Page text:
There is danger, of course, that Revis won’t be as strong in his return. Last season, Minnesota Vikings running back Adrian Peterson made a historic recovery from a similar injury sustained in December 2011 and threatened for the NFL’s single-season rushing record. Yet as prolific as Peterson was, rebounds don’t always go as well.
Still, the Bucs have moved forward as if signing Revis has opened their draft options. Before Tampa Bay secured the cornerback, his position was a clear weakness, especially after they lost E.J. Biggers to the Washington Redskins in free agency. Now, Dominik seems content with how offseason needs have been addressed.
“I think the main thing with having Darrelle Revis on the football team is that it allows us to have more flexibility,” Dominik said. “It doesn’t hold you as hostage to a cornerback, which obviously everybody knew was a position of need for this football team in terms of continuing to develop the competition at a high level. So I think it actually expands our draft board. I think it allows us flexibility, starting with pick No. 43 (overall, in the second round), the ability to consider going up. But it also allows you to stay there or move back. But I think you don’t feel like you’re hostage to a position.”
There are avenues available to Dominik and Schiano with their seven picks, which include four in the first four rounds. The Bucs can address depth on the defensive line, at tight end and at wide receiver. Perhaps they can search for a young quarterback to develop as a backup to Josh Freeman or perhaps use as future trade value. The Bucs could also select another cornerback to be mentored by Revis.
From the Bucs’ perspective, the Revis signing presented options. It accomplished two goals: Enhance the future and create freedom for the present.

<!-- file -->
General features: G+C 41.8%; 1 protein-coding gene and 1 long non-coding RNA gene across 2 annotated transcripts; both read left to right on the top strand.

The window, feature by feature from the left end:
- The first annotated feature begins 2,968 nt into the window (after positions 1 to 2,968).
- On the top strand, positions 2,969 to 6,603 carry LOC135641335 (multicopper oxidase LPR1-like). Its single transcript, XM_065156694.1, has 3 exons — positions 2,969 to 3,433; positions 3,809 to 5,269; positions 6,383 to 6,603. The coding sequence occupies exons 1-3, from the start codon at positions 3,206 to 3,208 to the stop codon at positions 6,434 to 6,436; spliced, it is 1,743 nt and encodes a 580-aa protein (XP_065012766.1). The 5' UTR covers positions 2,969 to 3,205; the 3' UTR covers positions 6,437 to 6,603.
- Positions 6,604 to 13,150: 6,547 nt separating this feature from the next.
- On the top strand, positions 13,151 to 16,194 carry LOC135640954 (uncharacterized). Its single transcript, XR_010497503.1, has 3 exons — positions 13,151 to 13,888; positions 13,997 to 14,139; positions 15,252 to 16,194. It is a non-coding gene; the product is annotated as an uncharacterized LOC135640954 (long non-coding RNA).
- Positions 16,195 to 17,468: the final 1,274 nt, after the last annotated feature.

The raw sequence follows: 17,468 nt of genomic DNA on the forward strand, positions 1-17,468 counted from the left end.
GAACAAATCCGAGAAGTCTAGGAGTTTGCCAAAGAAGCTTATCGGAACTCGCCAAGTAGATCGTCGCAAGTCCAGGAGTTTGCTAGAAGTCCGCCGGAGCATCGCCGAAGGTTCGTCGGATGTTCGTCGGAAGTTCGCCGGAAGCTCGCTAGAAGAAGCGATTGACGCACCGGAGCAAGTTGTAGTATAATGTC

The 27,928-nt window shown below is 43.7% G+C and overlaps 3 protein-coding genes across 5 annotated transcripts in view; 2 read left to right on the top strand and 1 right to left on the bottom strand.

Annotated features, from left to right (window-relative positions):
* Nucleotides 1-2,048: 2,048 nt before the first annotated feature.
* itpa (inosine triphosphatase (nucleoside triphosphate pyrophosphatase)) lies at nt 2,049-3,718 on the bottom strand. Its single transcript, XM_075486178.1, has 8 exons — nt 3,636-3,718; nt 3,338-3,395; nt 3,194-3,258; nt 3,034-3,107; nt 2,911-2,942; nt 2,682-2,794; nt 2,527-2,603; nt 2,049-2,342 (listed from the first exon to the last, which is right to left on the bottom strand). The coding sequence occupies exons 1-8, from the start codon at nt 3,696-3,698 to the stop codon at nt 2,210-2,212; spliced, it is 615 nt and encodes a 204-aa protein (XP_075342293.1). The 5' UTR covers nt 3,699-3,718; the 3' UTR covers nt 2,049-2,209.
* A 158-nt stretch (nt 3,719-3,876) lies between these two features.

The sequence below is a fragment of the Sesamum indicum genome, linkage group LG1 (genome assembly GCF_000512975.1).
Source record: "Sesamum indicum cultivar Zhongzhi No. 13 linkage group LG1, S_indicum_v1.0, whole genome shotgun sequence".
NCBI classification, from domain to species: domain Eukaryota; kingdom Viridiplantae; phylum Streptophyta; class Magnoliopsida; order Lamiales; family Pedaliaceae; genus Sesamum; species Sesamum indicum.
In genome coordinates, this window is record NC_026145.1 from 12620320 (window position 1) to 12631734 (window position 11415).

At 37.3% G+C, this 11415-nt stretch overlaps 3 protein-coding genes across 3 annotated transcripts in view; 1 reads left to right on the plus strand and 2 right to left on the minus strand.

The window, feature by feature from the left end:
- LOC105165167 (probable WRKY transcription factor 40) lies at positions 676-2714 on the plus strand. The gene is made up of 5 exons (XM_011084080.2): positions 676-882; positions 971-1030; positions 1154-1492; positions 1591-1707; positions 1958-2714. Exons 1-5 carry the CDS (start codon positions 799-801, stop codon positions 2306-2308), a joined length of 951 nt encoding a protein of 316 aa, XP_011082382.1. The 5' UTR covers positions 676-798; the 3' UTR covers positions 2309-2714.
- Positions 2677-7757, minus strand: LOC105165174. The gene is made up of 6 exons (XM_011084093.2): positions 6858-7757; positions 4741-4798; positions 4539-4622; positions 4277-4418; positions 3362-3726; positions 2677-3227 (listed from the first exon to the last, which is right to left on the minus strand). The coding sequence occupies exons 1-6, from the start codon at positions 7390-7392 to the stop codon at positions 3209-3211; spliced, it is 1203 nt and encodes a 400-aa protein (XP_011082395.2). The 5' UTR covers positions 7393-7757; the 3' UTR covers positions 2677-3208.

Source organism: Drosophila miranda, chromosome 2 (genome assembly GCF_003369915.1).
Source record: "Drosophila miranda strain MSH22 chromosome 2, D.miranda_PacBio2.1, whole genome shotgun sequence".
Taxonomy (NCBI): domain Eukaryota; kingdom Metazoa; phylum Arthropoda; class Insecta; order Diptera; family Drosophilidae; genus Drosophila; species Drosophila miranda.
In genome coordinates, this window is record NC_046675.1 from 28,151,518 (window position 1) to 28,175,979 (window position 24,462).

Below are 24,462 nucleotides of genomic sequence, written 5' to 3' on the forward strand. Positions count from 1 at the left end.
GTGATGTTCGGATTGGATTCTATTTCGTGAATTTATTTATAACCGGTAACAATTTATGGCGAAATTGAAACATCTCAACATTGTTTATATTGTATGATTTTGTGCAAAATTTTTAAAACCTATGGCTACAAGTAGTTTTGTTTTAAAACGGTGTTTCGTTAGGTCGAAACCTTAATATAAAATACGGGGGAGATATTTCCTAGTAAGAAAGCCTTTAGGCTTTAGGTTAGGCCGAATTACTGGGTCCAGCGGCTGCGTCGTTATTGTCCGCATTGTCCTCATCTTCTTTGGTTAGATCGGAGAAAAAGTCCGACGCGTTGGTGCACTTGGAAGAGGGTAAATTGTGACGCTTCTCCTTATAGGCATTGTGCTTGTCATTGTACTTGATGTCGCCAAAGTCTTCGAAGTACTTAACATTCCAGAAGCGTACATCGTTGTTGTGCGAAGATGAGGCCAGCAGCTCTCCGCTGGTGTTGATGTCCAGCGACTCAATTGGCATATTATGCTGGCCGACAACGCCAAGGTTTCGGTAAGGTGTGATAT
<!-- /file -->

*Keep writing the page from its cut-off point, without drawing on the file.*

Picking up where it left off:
“We’re going to make a lot of noise, don’t worry about that,” Revis said. “The intangibles we have here with this team with players like Josh Freeman, Vincent Jackson and Doug Martin – I could go down the list. … We have some guys here that can already play, and I think that’s the best fit for me.”
Dominik sees this draft as a chance to build, not a rush to buy. That’s a product of signing Revis, who, at this point, gives the Bucs reason to think they’ll be stronger against the pass in a division that includes Drew Brees, Matt Ryan and Cam Newton.
As of Monday afternoon, about 240 prospects were in the Bucs’ sights, according to Dominik. Starting Thursday, Dominik, Schiano, director of player personnel Dennis Hickey and director of college scouting Eric Stokes – along with scouts and other staff members – will step into Tampa Bay’s war room and watch events around the league unfold.
They’ll work as if they hold a first-round pick, sliding prospects off and within a “Top Five” list as players are selected. It’s a process envisioned by Dominik, one he says is unique for Tampa Bay, and one that helped the Bucs maneuver the draft last year to secure safety Mark Barron and running back Doug Martin in the first round. Both players became key contributors in Schiano’s 7-9 debut season.
“We won’t approach the draft any different,” Dominik said. “We’ll still have our running draft board. Our top-five prospects will always stay up there. As soon as one gets selected, we’ll put the next guy in. Although we don’t pick until pick No. 43, we’ll have and maintain the same process, because I think it has been the right way for us to do it.”
The Revis Effect, in turn, will test that process. There’s opportunity in flexibility, and the Bucs enter the draft without a “must-need” position to be addressed either Thursday by trading up into the first round (that seems unlikely), or in later rounds Friday and Saturday.
For the Bucs, Monday was an image victory. Signing Revis made them relevant, made them a possible NFC South contender despite a five-year postseason drought, and it remains to be seen how the buzz will translate to the field. But work is far from over: Dominik, for one, knows he must win in the war room too.